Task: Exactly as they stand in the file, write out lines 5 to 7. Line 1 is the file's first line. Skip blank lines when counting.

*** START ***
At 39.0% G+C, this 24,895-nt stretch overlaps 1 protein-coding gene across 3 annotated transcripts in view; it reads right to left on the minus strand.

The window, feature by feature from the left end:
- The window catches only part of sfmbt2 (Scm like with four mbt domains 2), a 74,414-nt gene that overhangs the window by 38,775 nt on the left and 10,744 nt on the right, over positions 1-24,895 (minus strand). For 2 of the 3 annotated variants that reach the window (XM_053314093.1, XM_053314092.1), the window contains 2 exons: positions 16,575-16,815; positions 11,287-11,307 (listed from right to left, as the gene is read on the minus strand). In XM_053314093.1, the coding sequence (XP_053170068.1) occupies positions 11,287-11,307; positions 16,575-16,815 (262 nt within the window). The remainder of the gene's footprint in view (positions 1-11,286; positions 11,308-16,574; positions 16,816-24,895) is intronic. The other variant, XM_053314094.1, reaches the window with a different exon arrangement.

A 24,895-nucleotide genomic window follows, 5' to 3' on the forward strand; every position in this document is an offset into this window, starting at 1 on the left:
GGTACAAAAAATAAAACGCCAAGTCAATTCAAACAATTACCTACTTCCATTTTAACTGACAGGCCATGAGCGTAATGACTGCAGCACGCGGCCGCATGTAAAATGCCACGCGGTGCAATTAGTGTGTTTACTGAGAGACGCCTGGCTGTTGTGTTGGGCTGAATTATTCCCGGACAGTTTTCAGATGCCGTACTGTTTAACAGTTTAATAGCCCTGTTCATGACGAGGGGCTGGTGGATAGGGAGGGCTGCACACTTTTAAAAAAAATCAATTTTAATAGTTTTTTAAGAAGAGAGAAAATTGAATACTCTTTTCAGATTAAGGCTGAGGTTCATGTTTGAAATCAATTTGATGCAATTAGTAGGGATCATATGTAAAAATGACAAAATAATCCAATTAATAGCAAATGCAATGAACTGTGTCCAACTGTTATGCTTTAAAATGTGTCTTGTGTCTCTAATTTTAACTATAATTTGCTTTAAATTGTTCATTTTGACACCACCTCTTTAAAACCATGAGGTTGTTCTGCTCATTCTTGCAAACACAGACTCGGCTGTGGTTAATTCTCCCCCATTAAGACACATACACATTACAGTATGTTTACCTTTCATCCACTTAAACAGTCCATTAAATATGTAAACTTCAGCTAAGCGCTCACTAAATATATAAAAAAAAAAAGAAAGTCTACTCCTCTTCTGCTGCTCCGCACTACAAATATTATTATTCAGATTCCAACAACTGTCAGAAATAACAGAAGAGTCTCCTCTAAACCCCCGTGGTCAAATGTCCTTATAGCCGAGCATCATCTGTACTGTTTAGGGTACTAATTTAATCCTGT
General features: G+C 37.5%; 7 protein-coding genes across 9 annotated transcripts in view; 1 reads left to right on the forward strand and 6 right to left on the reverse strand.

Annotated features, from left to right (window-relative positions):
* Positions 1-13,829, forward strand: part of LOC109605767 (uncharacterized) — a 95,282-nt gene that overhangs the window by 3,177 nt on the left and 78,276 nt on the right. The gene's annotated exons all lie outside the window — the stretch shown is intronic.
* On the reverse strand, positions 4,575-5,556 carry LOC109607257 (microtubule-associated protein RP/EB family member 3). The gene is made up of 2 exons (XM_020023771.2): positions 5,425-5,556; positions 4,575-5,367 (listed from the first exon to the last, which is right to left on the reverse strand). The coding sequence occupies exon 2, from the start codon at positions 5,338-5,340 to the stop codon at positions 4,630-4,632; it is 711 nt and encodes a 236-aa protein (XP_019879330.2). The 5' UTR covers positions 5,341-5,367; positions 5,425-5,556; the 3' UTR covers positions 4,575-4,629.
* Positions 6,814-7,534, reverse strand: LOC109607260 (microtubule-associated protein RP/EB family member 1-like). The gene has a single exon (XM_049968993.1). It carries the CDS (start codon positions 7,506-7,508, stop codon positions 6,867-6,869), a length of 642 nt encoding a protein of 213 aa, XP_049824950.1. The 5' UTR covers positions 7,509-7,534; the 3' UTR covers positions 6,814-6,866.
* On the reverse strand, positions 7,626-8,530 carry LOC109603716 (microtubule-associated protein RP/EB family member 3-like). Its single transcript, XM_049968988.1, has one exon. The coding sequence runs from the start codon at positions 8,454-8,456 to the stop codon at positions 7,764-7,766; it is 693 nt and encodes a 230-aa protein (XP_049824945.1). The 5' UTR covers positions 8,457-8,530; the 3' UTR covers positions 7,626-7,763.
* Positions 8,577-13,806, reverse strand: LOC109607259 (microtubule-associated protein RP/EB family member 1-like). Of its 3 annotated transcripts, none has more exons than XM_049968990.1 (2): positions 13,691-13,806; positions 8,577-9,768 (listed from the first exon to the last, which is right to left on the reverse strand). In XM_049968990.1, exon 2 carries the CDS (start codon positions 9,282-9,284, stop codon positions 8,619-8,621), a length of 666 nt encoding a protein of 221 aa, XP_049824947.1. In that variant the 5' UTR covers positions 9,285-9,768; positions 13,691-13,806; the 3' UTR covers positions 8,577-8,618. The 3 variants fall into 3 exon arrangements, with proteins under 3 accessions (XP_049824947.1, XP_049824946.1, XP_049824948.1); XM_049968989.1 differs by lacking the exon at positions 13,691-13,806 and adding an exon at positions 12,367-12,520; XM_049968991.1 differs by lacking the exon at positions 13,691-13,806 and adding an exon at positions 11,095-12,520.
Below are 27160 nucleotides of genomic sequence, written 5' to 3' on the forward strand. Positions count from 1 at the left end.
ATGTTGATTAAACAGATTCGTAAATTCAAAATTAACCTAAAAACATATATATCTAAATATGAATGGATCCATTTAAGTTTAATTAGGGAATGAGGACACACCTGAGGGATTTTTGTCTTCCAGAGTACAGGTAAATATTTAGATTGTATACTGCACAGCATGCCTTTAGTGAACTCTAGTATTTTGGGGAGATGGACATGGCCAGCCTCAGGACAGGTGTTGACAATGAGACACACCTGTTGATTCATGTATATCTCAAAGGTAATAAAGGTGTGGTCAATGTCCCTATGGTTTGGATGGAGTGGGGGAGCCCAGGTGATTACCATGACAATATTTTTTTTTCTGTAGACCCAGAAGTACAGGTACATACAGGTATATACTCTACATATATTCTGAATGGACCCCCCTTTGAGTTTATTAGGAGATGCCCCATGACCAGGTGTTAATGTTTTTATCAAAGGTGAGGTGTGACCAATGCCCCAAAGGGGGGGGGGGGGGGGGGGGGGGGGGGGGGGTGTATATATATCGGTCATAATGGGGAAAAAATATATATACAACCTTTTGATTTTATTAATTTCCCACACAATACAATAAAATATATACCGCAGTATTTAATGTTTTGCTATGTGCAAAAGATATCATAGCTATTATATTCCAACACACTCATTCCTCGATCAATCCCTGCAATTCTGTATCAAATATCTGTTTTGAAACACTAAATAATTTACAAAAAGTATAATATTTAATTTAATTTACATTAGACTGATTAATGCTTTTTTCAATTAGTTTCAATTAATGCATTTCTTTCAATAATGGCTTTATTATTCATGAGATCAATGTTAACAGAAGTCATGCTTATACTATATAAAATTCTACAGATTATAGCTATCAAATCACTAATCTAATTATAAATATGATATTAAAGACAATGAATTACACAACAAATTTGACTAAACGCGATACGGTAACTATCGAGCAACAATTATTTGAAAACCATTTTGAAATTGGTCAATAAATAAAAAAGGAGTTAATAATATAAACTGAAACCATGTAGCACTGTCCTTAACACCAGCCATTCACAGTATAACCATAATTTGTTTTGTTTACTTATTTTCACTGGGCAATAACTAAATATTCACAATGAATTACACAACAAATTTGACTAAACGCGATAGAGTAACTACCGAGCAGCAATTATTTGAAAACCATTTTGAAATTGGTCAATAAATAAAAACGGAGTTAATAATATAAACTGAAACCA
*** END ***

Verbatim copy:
GGTACAAAAAATAAAACGCCAAGTCAATTCAAACAATTACCTACTTCCATTTTAACTGACAGGCCATGAGCGTAATGACTGCAGCACGCGGCCGCATGTAAAATGCCACGCGGTGCAATTAGTGTGTTTACTGAGAGACGCCTGGCTGTTGTGTTGGGCTGAATTATTCCCGGACAGTTTTCAGATGCCGTACTGTTTAACAGTTTAATAGCCCTGTTCATGACGAGGGGCTGGTGGATAGGGAGGGCTGCACACTTTTAAAAAAAATCAATTTTAATAGTTTTTTAAGAAGAGAGAAAATTGAATACTCTTTTCAGATTAAGGCTGAGGTTCATGTTTGAAATCAATTTGATGCAATTAGTAGGGATCATATGTAAAAATGACAAAATAATCCAATTAATAGCAAATGCAATGAACTGTGTCCAACTGTTATGCTTTAAAATGTGTCTTGTGTCTCTAATTTTAACTATAATTTGCTTTAAATTGTTCATTTTGACACCACCTCTTTAAAACCATGAGGTTGTTCTGCTCATTCTTGCAAACACAGACTCGGCTGTGGTTAATTCTCCCCCATTAAGACACATACACATTACAGTATGTTTACCTTTCATCCACTTAAACAGTCCATTAAATATGTAAACTTCAGCTAAGCGCTCACTAAATATATAAAAAAAAAAAGAAAGTCTACTCCTCTTCTGCTGCTCCGCACTACAAATATTATTATTCAGATTCCAACAACTGTCAGAAATAACAGAAGAGTCTCCTCTAAACCCCCGTGGTCAAATGTCCTTATAGCCGAGCATCATCTGTACTGTTTAGGGTACTAATTTAATCCTGT
General features: G+C 37.5%; 7 protein-coding genes across 9 annotated transcripts in view; 1 reads left to right on the forward strand and 6 right to left on the reverse strand.

Annotated features, from left to right (window-relative positions):